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Wine Needs to Fight Back for Market Share

by Andrew Adams
June 16, 2021

Wine Needs to Fight Back for Market Share

 

 

The disruptions of the COVID-19 pandemic have been the story for the past 15 months, but as restrictions lift and something closer to normal returns for the wine industry it has to face a much less dramatic challenge but one that potentially could be far more transformative.

That is declining market share in tandem with a US drinking age population that continues to grow older.

“We need to look at our industry and figure out how to take share going forward especially as there are more headwinds, said Jon Moramarco in a webinar on June 15. “We have to find new tools to drive the entire industry forward.”

Moramarco is the editor of the Gomberg Fredrikson & Associates report as well as managing partner in the market research firm bw166. He said from 1993 to 2016 wine share grew at a rate of 3.4% while the entire total beverage alcohol market grew by 1.2%. This period also saw the total legal drinking age population also grow by 1.2%.

Since then it’s been a very different story, with spirits reclaiming share and most recently enjoying explosive growth from a new generation of canned cocktails. The retail and direct-to-consumer sales surges of the pandemic months obscured the fact that wine’s total market share is slipping away.

As wine loses share, the US drinking age population is essentially flat at a growth rate of 0.6. The market is not getting bigger, so wine needs to figure out how to grow its slice of it. “The reality is the market is only so big and for various reasons I don’t think we’ll see per capita consumption increase,” Moramarco said. “I just don’t see our society moving toward greater per capita consumption.”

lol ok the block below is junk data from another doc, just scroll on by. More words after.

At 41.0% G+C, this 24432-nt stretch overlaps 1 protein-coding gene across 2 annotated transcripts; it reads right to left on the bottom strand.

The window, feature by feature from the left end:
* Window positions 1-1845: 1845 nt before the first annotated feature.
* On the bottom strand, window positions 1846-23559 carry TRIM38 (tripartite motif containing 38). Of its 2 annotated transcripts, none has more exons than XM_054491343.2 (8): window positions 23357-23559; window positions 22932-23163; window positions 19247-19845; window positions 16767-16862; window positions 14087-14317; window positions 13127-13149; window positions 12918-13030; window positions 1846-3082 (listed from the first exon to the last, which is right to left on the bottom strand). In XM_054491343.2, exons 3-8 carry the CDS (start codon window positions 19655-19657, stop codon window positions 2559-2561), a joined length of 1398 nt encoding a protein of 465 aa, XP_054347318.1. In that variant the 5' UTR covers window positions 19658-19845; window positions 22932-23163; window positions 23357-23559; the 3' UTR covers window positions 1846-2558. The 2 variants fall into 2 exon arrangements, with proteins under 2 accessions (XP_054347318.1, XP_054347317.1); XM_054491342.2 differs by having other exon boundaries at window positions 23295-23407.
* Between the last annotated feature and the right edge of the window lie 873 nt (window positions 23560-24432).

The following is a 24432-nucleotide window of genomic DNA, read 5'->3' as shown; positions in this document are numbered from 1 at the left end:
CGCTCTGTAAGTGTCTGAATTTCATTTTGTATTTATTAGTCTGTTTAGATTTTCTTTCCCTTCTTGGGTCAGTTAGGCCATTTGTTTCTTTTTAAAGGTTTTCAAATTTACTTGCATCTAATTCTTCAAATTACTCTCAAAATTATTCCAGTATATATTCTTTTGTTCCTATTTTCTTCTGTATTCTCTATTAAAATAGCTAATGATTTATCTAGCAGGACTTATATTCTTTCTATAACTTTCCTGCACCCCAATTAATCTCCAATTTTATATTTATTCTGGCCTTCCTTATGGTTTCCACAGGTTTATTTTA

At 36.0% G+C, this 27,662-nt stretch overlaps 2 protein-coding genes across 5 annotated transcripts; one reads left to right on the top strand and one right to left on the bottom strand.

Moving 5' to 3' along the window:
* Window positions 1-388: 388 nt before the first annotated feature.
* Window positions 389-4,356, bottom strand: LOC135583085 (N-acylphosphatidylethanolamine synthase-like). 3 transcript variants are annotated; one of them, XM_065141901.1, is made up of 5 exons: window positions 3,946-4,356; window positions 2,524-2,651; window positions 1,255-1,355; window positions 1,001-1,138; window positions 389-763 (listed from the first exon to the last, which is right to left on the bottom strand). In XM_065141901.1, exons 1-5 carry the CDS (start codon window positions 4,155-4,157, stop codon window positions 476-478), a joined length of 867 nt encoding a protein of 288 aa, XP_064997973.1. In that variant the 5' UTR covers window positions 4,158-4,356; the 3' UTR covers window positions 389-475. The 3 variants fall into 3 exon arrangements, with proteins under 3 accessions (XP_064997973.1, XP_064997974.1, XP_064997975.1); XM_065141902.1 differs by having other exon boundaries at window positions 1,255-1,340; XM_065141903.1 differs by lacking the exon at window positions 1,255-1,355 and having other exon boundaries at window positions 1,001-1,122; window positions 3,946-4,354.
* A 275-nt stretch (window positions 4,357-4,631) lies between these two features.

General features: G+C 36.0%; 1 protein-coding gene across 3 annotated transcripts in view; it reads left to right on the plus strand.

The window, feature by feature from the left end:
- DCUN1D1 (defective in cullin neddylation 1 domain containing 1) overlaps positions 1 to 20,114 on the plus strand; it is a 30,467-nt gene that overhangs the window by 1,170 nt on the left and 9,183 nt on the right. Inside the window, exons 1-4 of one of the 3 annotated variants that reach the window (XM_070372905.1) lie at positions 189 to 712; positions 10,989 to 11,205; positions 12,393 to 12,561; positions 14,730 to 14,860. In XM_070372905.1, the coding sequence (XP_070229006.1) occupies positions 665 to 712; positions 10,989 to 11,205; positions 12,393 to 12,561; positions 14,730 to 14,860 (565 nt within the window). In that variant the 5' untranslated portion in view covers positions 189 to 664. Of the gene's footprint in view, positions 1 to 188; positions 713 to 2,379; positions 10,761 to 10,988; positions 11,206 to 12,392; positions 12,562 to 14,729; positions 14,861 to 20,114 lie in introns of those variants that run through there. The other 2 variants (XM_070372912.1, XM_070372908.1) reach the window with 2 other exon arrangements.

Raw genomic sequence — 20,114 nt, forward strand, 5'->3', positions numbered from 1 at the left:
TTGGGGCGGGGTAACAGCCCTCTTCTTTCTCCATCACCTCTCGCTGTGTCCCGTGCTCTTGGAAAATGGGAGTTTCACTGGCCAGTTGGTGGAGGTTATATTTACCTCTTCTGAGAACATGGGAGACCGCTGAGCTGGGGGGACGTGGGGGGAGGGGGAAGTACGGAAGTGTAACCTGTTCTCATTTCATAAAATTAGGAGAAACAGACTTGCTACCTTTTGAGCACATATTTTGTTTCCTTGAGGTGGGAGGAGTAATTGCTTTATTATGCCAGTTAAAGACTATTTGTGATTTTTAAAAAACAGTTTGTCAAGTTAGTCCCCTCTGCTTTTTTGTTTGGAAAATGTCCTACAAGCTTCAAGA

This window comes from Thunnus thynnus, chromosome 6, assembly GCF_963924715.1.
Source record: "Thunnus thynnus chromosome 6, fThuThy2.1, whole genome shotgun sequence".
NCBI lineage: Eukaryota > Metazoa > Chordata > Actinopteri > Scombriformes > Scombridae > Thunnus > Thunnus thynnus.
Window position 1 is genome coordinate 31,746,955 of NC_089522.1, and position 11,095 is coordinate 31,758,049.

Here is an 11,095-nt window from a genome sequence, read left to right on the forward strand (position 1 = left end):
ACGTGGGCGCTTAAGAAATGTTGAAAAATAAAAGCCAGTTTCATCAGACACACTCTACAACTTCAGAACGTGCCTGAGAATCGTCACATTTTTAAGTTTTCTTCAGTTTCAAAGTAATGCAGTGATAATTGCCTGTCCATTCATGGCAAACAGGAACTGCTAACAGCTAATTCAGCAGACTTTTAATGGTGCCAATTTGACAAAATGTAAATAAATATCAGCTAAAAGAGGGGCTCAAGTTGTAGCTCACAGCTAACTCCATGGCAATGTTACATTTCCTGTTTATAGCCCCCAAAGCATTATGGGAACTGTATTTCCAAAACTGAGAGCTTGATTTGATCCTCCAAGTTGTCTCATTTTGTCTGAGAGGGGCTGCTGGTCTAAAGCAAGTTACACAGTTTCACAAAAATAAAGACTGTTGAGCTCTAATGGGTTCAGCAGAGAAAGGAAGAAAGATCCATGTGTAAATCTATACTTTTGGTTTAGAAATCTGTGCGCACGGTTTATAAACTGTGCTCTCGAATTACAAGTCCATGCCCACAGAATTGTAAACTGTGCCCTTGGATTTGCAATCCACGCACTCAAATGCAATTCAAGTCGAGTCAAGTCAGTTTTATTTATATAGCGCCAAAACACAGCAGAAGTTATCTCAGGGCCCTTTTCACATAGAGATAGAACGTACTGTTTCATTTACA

Wine needs to connect to younger consumers by developing products that can compete on per-serving cost. A popular retail wine brand at $12 per bottle has a per serving cost of around $2.40 while the leading seltzer brands have a per-cost serving closer to $1.50.

The industry also needs to reclaim mealtime by developing brands that pair well with more diverse cuisine such as Asian, Hispanic or soul food. A Eurocentric focus on food and wine pairing worked during wine’s growth decades but may not be the best fit for younger consumers with far more diverse backgrounds and tastes.

That fight for share will need to take place within the on-premise sector that Moramarco said is still struggling to fully recover and pandemic-induced changes in consumer behavior may make a full recovery even harder.

Moramarco said the data show Americans did not drink more during the pandemic they just shifted their consumption to home. After a year of drinking and eating (and spending comparatively less than in bars and restaurants) an initial rush back out to on-premise may be followed by a new “equilibrium point” between off and on-premise spending that is lower than where the industry was in 2019.

He also used the retail sales of a cohort of high-end Napa Valley wine brands (such as Caymus, Silver Oak, Rombauer, Joseph Phelps and a few others) to further illustrate changes between on- and off-premise. Sales of these wines have been much stronger than the channel overall as consumers seek them out and have also been trading up in price.

The wineries shifted their on-premise allocations into retail and don’t appear to making the move back anytime soon. “The interesting thing to me is I believe these brand owners aren’t counting on restaurants coming back as quickly,” Moramarco said.


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